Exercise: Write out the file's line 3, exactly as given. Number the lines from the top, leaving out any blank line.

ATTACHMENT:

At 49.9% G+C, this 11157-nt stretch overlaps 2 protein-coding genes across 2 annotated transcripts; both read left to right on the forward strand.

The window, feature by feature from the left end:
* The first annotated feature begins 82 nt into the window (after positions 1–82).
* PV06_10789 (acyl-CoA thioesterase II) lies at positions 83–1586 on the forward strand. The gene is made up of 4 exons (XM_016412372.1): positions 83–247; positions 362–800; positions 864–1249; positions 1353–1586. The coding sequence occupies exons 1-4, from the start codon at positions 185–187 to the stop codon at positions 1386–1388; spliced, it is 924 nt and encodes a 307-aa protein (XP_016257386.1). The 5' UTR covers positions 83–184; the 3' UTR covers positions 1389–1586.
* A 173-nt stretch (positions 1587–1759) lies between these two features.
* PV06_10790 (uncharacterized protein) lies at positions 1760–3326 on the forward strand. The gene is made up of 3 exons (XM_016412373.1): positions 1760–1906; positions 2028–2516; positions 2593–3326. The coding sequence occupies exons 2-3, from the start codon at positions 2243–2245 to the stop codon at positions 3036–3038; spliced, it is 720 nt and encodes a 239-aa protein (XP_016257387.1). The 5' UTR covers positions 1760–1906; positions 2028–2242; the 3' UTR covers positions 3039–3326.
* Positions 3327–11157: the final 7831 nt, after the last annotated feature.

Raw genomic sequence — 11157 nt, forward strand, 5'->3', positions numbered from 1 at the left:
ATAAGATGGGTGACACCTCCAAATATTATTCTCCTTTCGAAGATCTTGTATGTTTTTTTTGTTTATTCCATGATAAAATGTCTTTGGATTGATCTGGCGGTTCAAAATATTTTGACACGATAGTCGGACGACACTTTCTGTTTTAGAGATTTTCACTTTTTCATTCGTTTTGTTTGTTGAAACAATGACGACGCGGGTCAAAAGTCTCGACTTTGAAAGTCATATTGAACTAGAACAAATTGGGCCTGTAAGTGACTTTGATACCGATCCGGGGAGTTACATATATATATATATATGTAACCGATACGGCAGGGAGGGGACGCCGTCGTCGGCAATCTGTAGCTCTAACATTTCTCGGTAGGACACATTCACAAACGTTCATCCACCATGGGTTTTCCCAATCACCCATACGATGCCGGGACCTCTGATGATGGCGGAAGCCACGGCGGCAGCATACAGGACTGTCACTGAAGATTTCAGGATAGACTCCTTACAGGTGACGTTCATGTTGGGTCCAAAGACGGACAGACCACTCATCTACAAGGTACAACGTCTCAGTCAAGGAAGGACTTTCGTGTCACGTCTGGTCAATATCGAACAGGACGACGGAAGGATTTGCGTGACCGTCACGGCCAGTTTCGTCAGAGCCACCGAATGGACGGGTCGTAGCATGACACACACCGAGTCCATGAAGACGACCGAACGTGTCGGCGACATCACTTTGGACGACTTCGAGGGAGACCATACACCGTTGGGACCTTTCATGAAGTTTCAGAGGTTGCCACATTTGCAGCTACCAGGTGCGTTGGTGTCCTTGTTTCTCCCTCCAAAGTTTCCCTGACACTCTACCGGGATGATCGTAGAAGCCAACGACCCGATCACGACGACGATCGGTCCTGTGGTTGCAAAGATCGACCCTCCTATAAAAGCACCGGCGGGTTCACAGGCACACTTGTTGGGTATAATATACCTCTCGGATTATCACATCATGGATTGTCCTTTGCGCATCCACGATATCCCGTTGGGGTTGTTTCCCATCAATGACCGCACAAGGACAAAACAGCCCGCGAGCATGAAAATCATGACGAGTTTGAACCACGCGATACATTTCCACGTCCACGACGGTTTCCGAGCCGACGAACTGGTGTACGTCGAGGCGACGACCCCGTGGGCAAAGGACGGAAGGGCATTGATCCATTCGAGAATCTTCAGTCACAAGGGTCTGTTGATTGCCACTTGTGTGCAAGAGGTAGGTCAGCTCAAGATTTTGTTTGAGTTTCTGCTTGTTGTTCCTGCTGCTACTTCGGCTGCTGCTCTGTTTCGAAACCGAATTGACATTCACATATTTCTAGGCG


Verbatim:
* The first annotated feature begins 82 nt into the window (after positions 1–82).